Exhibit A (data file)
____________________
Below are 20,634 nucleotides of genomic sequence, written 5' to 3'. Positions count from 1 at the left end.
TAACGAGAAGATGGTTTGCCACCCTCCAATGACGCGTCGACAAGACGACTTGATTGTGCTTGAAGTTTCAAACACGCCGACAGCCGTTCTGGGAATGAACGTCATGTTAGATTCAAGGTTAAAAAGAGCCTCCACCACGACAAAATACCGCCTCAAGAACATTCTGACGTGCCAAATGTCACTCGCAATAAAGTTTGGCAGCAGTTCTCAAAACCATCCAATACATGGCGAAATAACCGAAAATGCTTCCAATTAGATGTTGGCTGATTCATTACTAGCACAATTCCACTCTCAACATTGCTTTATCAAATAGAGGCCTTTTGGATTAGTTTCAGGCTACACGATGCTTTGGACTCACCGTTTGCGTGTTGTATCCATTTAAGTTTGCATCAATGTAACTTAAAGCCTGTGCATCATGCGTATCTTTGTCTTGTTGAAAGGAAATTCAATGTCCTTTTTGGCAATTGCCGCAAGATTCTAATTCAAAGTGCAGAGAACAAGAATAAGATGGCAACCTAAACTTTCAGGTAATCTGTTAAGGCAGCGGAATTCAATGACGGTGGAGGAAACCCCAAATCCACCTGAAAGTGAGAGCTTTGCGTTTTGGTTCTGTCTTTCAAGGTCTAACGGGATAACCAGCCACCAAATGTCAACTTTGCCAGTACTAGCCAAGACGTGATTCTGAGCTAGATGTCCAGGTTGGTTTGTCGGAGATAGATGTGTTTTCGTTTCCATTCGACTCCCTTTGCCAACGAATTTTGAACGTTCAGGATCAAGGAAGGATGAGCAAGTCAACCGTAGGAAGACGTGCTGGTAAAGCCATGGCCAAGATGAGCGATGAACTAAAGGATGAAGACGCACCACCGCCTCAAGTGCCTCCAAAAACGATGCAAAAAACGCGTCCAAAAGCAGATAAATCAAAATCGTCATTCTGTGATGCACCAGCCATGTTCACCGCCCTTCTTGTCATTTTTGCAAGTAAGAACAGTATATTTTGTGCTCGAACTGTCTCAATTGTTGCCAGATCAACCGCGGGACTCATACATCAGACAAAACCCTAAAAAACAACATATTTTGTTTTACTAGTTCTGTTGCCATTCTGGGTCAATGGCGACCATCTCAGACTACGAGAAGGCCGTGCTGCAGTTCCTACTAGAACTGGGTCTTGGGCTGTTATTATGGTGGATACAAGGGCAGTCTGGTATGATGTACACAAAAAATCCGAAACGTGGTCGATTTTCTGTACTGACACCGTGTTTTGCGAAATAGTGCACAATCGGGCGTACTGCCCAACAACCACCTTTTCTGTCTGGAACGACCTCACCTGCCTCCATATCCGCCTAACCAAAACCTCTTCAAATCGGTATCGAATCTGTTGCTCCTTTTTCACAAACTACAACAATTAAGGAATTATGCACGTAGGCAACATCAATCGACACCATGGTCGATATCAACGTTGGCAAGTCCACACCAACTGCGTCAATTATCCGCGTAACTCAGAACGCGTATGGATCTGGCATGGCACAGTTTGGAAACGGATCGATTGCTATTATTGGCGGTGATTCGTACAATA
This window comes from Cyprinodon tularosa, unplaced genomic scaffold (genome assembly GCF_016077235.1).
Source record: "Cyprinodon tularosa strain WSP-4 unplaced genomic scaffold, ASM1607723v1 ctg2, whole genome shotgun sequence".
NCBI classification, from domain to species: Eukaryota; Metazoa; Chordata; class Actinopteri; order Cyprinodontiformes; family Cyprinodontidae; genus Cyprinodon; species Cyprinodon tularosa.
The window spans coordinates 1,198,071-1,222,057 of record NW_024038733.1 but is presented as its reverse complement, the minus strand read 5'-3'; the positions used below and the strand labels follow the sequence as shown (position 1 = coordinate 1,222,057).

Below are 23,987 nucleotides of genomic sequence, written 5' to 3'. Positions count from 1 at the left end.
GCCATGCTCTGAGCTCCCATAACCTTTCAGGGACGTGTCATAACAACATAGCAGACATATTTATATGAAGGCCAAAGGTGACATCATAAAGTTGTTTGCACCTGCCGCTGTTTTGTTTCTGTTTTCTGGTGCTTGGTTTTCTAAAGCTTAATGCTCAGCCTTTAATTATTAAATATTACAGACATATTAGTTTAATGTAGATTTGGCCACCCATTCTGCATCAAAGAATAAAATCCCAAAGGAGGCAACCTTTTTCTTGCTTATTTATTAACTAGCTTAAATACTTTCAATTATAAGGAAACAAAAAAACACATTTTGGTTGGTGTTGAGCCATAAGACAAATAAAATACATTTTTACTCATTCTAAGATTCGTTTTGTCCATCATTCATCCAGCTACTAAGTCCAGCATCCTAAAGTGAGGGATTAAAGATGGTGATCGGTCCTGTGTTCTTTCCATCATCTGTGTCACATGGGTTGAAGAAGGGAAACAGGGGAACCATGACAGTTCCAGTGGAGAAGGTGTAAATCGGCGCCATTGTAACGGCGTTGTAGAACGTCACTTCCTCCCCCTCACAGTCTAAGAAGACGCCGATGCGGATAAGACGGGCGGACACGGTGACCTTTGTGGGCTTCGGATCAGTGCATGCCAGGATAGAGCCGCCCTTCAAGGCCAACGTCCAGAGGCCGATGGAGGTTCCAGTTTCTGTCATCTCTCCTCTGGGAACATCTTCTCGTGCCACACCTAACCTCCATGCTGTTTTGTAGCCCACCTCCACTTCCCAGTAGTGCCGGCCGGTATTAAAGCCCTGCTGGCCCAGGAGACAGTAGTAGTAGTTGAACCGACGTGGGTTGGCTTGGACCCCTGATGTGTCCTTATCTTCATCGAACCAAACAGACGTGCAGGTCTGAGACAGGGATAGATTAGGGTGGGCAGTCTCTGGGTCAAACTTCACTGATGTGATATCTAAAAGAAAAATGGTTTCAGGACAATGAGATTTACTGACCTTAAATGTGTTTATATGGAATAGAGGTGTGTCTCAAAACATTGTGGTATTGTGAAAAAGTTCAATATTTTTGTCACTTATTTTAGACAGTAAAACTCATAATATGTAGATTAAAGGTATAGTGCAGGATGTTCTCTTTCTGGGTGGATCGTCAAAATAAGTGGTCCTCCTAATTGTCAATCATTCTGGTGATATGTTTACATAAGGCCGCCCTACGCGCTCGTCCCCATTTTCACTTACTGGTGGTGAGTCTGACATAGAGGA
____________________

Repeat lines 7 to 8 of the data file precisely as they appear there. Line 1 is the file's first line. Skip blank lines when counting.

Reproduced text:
Below are 23,987 nucleotides of genomic sequence, written 5' to 3'. Positions count from 1 at the left end.
GCCATGCTCTGAGCTCCCATAACCTTTCAGGGACGTGTCATAACAACATAGCAGACATATTTATATGAAGGCCAAAGGTGACATCATAAAGTTGTTTGCACCTGCCGCTGTTTTGTTTCTGTTTTCTGGTGCTTGGTTTTCTAAAGCTTAATGCTCAGCCTTTAATTATTAAATATTACAGACATATTAGTTTAATGTAGATTTGGCCACCCATTCTGCATCAAAGAATAAAATCCCAAAGGAGGCAACCTTTTTCTTGCTTATTTATTAACTAGCTTAAATACTTTCAATTATAAGGAAACAAAAAAACACATTTTGGTTGGTGTTGAGCCATAAGACAAATAAAATACATTTTTACTCATTCTAAGATTCGTTTTGTCCATCATTCATCCAGCTACTAAGTCCAGCATCCTAAAGTGAGGGATTAAAGATGGTGATCGGTCCTGTGTTCTTTCCATCATCTGTGTCACATGGGTTGAAGAAGGGAAACAGGGGAACCATGACAGTTCCAGTGGAGAAGGTGTAAATCGGCGCCATTGTAACGGCGTTGTAGAACGTCACTTCCTCCCCCTCACAGTCTAAGAAGACGCCGATGCGGATAAGACGGGCGGACACGGTGACCTTTGTGGGCTTCGGATCAGTGCATGCCAGGATAGAGCCGCCCTTCAAGGCCAACGTCCAGAGGCCGATGGAGGTTCCAGTTTCTGTCATCTCTCCTCTGGGAACATCTTCTCGTGCCACACCTAACCTCCATGCTGTTTTGTAGCCCACCTCCACTTCCCAGTAGTGCCGGCCGGTATTAAAGCCCTGCTGGCCCAGGAGACAGTAGTAGTAGTTGAACCGACGTGGGTTGGCTTGGACCCCTGATGTGTCCTTATCTTCATCGAACCAAACAGACGTGCAGGTCTGAGACAGGGATAGATTAGGGTGGGCAGTCTCTGGGTCAAACTTCACTGATGTGATATCTAAAAGAAAAATGGTTTCAGGACAATGAGATTTACTGACCTTAAATGTGTTTATATGGAATAGAGGTGTGTCTCAAAACATTGTGGTATTGTGAAAAAGTTCAATATTTTTGTCACTTATTTTAGACAGTAAAACTCATAATATGTAGATTAAAGGTATAGTGCAGGATGTTCTCTTTCTGGGTGGATCGTCAAAATAAGTGGTCCTCCTAATTGTCAATCATTCTGGTGATATGTTTACATAAGGCCGCCCTACGCGCTCGTCCCCATTTTCACTTACTGGTGGTGAGTCTGACATAGAGGA